Our Chief Curator leaves a job well done
By Chris Faulkner
This week, our Chief Curator Paul S. Berry retired from heading up the National Currency Collection (NCC), Canada’s most significant currency collection. Paul has worked tirelessly and with great passion for the last 35 years to maintain and grow the NCC even putting in a few years in the Bank’s Currency Department. We asked Chris Faulkner, Chair of the NCC’s Acquisitions Advisory Committee, to speak about Paul and his career. Dr. Faulkner is a film studies professor and researcher at Carleton University and has known Paul longer than any of us.
I can’t remember when I first met Paul, but it must have been shortly after his arrival in 1984. It seems like yesterday… No, it doesn’t, actually. It was a long time ago, and we both had more hair then! Well, he did anyway. A lot has changed over the years besides our physical appearance.
What with the usual pressures of work and family, I was no more than a very occasional visitor to the National Currency Collection in the ’80s and ’90s when the collection offices were at ground level and the Museum entrance was on Wellington Street. I only got to know Paul better into the new millennium, and especially after he became Chief Curator, when my visits for the purposes of research became more regular.
What Paul was able to accomplish is amazing and represents a terrific legacy. The move from street level to much more expansive quarters (albeit below ground!), the creation of a proper suite of offices, space for an ever growing library (easily the best of its kind in Canada), proper storage vaults for an extraordinary collection of numismatic material (again, easily the best of its kind in Canada), state-of-the-art conservation facilities, a photography studio—all of this was accomplished under Paul’s tutelage and represents an unparalleled resource for research and support for the Bank of Canada Museum. He has been a great steward of the collection and as a result a tremendous asset to the Bank.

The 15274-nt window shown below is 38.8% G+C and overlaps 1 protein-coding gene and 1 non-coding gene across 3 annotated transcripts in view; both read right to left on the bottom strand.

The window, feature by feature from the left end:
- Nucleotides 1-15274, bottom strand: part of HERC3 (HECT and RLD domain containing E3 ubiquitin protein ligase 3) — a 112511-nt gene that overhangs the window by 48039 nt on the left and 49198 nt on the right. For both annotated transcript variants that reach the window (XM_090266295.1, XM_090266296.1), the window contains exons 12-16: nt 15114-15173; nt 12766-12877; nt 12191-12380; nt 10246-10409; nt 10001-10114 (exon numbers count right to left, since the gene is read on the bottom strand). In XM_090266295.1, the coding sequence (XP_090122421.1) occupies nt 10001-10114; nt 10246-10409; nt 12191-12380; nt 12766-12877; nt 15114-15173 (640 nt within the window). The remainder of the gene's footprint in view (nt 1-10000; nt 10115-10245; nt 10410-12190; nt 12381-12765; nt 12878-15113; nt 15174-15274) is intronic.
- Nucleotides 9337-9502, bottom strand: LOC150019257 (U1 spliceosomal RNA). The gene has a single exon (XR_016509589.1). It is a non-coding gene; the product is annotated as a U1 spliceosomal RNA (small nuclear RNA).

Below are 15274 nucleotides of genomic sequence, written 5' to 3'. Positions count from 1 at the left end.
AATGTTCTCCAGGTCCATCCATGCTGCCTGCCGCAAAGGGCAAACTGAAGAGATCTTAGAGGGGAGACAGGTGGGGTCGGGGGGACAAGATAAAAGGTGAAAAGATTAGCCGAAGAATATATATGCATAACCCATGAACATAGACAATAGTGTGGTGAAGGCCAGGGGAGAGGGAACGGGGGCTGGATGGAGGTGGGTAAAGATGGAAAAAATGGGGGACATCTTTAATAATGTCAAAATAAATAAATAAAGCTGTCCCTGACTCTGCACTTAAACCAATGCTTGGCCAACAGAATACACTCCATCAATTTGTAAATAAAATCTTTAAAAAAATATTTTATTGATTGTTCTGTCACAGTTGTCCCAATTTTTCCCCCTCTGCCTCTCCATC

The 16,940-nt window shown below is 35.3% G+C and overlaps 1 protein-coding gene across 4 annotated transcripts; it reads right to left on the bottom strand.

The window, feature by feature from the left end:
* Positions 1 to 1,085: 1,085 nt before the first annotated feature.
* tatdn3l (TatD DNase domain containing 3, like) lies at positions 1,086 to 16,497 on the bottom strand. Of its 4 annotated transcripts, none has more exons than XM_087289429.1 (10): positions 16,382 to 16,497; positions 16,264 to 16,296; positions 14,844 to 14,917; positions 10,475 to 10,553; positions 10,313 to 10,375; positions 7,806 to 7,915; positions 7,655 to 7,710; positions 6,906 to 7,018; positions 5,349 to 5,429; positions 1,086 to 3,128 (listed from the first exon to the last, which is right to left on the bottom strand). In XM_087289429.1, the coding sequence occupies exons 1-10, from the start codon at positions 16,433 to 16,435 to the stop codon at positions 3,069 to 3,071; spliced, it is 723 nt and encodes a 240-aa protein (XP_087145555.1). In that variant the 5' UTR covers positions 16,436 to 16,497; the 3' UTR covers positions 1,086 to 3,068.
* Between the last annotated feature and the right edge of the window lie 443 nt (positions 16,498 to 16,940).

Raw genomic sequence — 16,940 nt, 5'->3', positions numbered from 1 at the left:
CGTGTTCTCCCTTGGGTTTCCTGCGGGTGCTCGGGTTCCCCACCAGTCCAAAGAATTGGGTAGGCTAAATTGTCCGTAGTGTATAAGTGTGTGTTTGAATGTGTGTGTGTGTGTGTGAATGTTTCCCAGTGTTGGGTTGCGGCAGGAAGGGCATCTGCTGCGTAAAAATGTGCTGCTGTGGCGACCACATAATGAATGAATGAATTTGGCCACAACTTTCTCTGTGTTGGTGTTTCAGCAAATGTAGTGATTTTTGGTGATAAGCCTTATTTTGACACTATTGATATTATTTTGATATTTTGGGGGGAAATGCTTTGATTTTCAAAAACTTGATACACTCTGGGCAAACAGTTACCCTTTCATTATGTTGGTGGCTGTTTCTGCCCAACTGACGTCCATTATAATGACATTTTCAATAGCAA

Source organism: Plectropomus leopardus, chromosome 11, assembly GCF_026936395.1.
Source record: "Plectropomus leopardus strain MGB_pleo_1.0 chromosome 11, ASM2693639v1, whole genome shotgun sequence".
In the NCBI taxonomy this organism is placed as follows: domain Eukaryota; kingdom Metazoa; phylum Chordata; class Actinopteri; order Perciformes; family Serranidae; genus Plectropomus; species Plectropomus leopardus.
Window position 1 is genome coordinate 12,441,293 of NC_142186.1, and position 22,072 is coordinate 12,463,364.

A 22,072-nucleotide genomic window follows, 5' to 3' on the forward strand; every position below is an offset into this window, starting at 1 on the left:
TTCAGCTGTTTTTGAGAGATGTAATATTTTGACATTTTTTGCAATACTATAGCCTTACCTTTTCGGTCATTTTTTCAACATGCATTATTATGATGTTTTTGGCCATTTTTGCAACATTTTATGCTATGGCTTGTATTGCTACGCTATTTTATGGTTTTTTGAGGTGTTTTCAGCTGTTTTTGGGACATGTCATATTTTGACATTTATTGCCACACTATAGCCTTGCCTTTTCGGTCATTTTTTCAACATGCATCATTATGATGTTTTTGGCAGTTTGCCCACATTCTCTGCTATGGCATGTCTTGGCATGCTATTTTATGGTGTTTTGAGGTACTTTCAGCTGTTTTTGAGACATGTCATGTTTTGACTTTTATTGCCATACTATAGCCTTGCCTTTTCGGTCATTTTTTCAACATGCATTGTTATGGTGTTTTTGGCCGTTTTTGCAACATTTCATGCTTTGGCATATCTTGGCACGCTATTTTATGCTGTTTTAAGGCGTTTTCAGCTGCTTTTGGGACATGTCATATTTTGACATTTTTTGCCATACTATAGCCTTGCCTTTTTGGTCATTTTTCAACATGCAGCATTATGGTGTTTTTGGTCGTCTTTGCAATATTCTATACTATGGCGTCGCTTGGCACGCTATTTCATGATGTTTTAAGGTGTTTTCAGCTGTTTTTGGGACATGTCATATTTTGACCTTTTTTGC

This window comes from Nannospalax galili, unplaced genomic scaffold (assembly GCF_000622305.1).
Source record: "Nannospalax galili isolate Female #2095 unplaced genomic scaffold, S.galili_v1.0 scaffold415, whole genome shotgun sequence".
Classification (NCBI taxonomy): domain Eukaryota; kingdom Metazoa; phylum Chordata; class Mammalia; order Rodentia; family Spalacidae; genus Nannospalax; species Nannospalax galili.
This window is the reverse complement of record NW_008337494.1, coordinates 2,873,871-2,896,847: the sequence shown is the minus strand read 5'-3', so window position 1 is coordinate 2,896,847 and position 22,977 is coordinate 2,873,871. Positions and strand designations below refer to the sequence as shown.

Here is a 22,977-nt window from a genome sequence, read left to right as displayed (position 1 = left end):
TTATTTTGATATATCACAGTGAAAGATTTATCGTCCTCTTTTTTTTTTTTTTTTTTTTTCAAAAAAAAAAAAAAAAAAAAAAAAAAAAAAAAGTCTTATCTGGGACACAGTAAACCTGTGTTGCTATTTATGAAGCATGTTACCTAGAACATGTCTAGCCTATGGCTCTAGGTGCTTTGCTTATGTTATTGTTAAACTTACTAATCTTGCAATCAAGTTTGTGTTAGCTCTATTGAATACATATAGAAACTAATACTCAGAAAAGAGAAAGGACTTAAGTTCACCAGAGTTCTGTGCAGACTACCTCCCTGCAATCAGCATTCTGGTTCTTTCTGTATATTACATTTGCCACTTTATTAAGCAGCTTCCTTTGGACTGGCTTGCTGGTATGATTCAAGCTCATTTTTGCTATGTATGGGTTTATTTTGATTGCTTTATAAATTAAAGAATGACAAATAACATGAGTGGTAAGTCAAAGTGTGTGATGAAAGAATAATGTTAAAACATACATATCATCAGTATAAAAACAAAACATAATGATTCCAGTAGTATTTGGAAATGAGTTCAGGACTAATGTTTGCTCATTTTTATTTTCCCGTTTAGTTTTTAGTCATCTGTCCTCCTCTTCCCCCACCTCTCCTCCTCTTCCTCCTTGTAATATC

Paul laid out a rational acquisitions policy for the numismatic collection and continued to ensure the growth of the library. When he decided to reach out to the numismatic community by forming an Acquisitions Advisory Committee in 2007, I willingly accepted the invitation to sit as its chair because of my respect for Paul and because of my belief in the national—even international—importance of the collection. Paul has been transparent with the committee as far as collection policy and practice are concerned and has always accepted the committee’s two cents’ worth with grace and equanimity.
What has impressed me, both as the Chair of the Acquisitions Advisory Committee and as a frequent research visitor, is not only Paul’s evident administrative capabilities but also his breadth of knowledge about the history of currency and banking. Such knowledge is not easily won. Paul is blessed with an historical sensibility, organizational skills and an attention to detail. These are the prerequisites for a first-rate numismatist. More than once he and I have looked at the same artifact and Paul has been able to see things I haven’t! Furthermore, I don’t think we’ve ever had a dull conversation on a topic of numismatic interest, and we’ve had a lot of conversations over the years.
Now that he’s retiring he won’t get his hair back, but it’s not too late to put all that accumulated knowledge on paper and enlighten us with what he’s learned.
Thank you, Chris. Please join all of us here at the Museum, and at the Bank, in offering Paul the fondest best wishes for this new chapter of his life.
Thanks, Paul, we’ll miss you!
During the first international assembly of the Ligo in 1946, a decision was made to introduce a common world currency with an internationally stable value.
Wars have been fought to control its trade and gifts of it have been made to ensure peace. It has even been used as currency.
In Europe, gold and silver coins largely disappeared from circulation as they were hoarded or as governments used the metal for the war effort.
We would like to present some of history’s great moustaches—as seen on bank notes.
Have you ever seen eyes in the bark of trees? Wolves in the clouds? How about spooky things in bank notes?
The First War Loan included bonds in denominations of up to $100,000. They matured in ten years and paid interest at 5 percent.
What would you ask a curator? Your chance was September 12, when the annual Twitter event #AskACurator Day took place on computers, tablets and mobile phones all around the globe.